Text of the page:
Elitist rant over. Almost. The final bit got steeper again but I was too close to ease off. I rounded the final corner, elated to finally reach the summit, only to be stopped dead by a cluster of cars and morons on bikes who'd decided to stop and take in the view on this last ramp.

The weather station of Ventoux

As you may have guessed, I wasn't particularly happy on top, and when Dad joined me just a couple of minutes later we didn't hang around. A quick drink, a rushed photo at the summit sign, and we were speeding back down again; 22km of fantastic downhill racing, easily overtaking all the cars. We were back in Bedoin unbelievably soon. To celebrate we hit a local bar and drank a few beers while watching the day's Tour de France stage.

We did two more rides in the area, both extremely hilly, but by now we were both super fit and cruising up high passes like they were nothing. At one point we crossed the 1400 odd meter col of Ventoux from the other side, and got caught out in an epic hail and thunderstorm. The descent was horrific. You barely move when you go downhill, there's no way to generate heat, no respite; in minutes we were both borderline hypothermic in our t-shirts, tearing through the hairpins with numb fingers clutching at the brakes. Our narrow wheels barely gripped as we skidded round corners. Fortunately the weather cleared lower down and people on their way up stared at us as we shot by, all soaked and grimacing. Perhaps they wondered what the hell they were getting themselves into.

We vanished into the horizon, gunning it straight for the nearest bar, where we drank yet more beer and watched the Tour. Fucking good times.

Friday, 12 July 2013


Summer is usually the time when I start thinking more about mountaineering, and subsequently get shit at harder trad climbing. This year, alas, has been no different. After an awesome week in Wales, Pat and I returned to Swanage and got spanked by mental waves at Boulder Ruckle. Undeterred, I went back in a few days later with Luke, where the pair of us got utterly shafted by some godforsaken E1 roof monstrosity. Seconding, I overcame the crux by dynoing for Luke's aid sling and hauling myself up hand over hand like some blubbering army reserve reject, only too aware of the '15 pieces but they're all terrible' belay I was hanging from. Nice bit of El Cap training then.

The next week I headed back up to Wales with a mate from work, this time with the intention of sticking to big easy mountain routes, hillwalking, and doing manly things like drinking whisky and quoting Hemingway. The weather was awful but this didn't really change anything. We did a link-up of stuff in Cwm Idwal, hiked over the Carnedd hills, climbed a horrendous slug-filled chimney on Milestone Buttress. Then things cleared up and we got two perfect days, managing routes on Craig yYsfa and the east face of Tryfan. Despite Jake's relative inexperience we moved super quick, which was encouraging for bigger stuff later this year.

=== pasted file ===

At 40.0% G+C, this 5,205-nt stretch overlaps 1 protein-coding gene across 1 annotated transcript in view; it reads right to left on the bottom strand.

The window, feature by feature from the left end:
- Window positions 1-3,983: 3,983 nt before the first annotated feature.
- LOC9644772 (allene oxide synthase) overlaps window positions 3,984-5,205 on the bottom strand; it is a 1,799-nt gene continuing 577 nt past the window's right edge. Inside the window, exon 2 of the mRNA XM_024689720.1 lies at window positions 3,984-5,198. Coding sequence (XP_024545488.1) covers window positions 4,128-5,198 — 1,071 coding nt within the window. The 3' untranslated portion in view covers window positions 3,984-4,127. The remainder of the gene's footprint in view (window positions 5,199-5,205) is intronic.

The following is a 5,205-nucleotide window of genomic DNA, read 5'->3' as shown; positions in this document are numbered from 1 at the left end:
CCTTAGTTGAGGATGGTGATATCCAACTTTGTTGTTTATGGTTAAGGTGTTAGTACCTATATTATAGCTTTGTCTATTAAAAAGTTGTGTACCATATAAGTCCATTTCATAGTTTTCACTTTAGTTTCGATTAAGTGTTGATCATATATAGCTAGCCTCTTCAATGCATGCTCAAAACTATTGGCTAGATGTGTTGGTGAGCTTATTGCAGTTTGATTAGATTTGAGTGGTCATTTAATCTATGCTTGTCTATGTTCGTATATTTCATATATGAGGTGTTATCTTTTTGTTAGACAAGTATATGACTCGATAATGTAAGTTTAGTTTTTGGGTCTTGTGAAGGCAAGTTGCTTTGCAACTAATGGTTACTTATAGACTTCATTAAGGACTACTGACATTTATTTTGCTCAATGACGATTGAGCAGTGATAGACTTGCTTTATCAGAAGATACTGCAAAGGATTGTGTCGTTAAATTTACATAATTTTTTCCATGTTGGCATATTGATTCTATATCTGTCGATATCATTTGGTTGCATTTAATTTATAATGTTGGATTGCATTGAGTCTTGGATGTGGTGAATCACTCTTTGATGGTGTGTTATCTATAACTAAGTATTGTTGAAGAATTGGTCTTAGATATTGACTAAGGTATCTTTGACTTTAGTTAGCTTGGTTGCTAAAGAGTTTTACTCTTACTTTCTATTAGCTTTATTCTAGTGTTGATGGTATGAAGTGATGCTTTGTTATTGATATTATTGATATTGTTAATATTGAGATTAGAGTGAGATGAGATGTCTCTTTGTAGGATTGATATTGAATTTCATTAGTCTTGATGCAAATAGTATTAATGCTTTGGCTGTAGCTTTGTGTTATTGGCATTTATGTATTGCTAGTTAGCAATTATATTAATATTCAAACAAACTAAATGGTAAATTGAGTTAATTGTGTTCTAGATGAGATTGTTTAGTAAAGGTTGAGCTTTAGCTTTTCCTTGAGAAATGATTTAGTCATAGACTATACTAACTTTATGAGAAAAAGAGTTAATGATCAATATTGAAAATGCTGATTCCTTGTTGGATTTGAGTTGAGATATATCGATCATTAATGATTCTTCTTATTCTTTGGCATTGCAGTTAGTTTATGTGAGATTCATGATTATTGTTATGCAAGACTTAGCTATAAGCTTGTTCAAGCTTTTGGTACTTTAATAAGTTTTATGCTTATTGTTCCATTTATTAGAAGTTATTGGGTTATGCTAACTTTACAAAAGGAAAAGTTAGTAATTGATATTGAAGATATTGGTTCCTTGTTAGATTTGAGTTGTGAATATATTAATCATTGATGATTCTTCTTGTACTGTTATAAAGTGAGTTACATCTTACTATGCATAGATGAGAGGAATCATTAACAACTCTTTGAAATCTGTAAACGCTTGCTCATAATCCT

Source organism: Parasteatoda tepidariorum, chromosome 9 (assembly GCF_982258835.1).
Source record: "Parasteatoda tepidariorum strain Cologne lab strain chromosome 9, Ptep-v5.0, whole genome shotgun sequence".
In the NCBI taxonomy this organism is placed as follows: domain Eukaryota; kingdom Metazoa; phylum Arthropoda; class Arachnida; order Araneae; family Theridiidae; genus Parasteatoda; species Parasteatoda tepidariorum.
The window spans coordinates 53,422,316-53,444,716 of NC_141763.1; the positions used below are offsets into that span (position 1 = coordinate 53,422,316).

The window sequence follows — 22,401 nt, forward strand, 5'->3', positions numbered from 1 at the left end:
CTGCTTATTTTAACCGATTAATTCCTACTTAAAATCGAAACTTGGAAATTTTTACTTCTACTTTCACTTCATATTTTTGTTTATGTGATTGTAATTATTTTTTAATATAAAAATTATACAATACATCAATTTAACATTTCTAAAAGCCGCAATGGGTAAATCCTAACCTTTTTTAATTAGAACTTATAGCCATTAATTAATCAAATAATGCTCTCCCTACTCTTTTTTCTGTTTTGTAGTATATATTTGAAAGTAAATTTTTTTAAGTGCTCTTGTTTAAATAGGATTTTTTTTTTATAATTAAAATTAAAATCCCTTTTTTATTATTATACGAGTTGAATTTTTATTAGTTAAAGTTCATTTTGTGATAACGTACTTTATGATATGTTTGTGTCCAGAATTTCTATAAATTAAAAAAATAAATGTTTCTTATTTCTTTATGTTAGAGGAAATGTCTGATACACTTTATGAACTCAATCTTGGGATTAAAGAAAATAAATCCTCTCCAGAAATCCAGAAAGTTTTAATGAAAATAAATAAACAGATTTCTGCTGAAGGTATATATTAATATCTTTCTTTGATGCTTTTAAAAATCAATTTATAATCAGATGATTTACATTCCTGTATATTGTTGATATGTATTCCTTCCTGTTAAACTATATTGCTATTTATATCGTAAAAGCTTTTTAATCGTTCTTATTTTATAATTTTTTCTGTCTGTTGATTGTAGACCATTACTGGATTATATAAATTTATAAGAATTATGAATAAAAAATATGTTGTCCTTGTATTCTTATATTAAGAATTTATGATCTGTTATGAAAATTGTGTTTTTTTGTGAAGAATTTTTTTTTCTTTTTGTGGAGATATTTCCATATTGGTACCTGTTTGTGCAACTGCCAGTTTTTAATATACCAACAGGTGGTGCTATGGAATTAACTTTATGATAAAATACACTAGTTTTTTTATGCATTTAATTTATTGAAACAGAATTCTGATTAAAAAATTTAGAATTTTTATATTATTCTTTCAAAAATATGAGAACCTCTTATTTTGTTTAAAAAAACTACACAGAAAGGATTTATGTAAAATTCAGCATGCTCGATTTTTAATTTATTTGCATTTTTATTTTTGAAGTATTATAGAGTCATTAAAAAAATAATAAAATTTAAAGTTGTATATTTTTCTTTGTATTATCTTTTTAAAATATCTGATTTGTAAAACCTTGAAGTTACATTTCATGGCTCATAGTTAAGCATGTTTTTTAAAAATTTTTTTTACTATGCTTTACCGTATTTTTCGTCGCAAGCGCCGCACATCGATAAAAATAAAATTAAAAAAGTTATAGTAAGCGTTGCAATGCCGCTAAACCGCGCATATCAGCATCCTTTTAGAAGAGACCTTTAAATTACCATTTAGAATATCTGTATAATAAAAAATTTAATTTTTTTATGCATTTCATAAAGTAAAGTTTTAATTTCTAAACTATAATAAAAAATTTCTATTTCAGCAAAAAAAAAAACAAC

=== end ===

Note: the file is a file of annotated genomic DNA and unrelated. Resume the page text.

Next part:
After cruising such easy routes I was slightly concerned that getting back onto hard stuff would be a bit of a shock. Nonetheless, Luke and I decided to head over to North Devon for a couple of days and hit the Culm coast; anything to get away from Swanage bloody Swanage was fine by me. First up we abbed down one of the awesome Sharpnose fins and tackled a classic steep crack climb called Lunakhod. Sustained and almost 50m long, it took us a lot longer to get up than expected. By the time we were both on top the tide was coming in fast, and of course you couldn't just top out from where we were, there was a vertical ridge of grass in the way. So we lowered off some tat and paddled back to the ab rope to decide what to do. Another route was out of the question; the lower walls were getting damp, and in any case the belayer would probably end up drowned.

"Let's just swim for it," said Luke.

I looked at the sea, saw waves breaking against the fins, hidden boulders lurking, unpredictable currents...

"Or," I replied, "we could not.

In the end we perched on a high rock, water running over our feet, and jugged up the static. This was sodding knackering.